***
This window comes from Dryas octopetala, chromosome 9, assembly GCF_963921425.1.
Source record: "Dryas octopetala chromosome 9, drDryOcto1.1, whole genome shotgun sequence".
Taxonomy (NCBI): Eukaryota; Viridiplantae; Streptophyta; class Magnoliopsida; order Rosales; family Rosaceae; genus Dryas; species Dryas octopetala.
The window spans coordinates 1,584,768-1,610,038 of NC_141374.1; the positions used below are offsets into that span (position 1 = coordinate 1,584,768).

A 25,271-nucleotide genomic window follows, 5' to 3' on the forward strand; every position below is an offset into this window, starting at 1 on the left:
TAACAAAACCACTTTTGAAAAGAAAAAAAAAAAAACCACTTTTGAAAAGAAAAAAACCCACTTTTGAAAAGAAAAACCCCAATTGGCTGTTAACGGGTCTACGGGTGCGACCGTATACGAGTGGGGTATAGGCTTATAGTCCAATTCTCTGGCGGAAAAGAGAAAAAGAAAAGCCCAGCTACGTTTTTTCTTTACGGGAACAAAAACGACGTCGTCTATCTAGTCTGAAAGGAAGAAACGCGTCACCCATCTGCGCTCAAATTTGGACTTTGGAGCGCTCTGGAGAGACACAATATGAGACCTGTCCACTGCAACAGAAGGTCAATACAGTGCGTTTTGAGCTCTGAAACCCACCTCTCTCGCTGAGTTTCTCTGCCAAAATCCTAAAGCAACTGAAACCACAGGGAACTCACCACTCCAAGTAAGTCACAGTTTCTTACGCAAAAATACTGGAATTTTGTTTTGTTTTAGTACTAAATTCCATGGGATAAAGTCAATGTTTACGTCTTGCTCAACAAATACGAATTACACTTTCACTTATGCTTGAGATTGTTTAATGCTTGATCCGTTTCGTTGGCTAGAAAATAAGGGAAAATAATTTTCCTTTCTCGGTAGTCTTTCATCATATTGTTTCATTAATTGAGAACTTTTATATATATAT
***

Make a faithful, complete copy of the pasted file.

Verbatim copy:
This window comes from Dryas octopetala, chromosome 9, assembly GCF_963921425.1.
Source record: "Dryas octopetala chromosome 9, drDryOcto1.1, whole genome shotgun sequence".
Taxonomy (NCBI): Eukaryota; Viridiplantae; Streptophyta; class Magnoliopsida; order Rosales; family Rosaceae; genus Dryas; species Dryas octopetala.
The window spans coordinates 1,584,768-1,610,038 of NC_141374.1; the positions used below are offsets into that span (position 1 = coordinate 1,584,768).

A 25,271-nucleotide genomic window follows, 5' to 3' on the forward strand; every position below is an offset into this window, starting at 1 on the left:
TAACAAAACCACTTTTGAAAAGAAAAAAAAAAAAACCACTTTTGAAAAGAAAAAAACCCACTTTTGAAAAGAAAAACCCCAATTGGCTGTTAACGGGTCTACGGGTGCGACCGTATACGAGTGGGGTATAGGCTTATAGTCCAATTCTCTGGCGGAAAAGAGAAAAAGAAAAGCCCAGCTACGTTTTTTCTTTACGGGAACAAAAACGACGTCGTCTATCTAGTCTGAAAGGAAGAAACGCGTCACCCATCTGCGCTCAAATTTGGACTTTGGAGCGCTCTGGAGAGACACAATATGAGACCTGTCCACTGCAACAGAAGGTCAATACAGTGCGTTTTGAGCTCTGAAACCCACCTCTCTCGCTGAGTTTCTCTGCCAAAATCCTAAAGCAACTGAAACCACAGGGAACTCACCACTCCAAGTAAGTCACAGTTTCTTACGCAAAAATACTGGAATTTTGTTTTGTTTTAGTACTAAATTCCATGGGATAAAGTCAATGTTTACGTCTTGCTCAACAAATACGAATTACACTTTCACTTATGCTTGAGATTGTTTAATGCTTGATCCGTTTCGTTGGCTAGAAAATAAGGGAAAATAATTTTCCTTTCTCGGTAGTCTTTCATCATATTGTTTCATTAATTGAGAACTTTTATATATATAT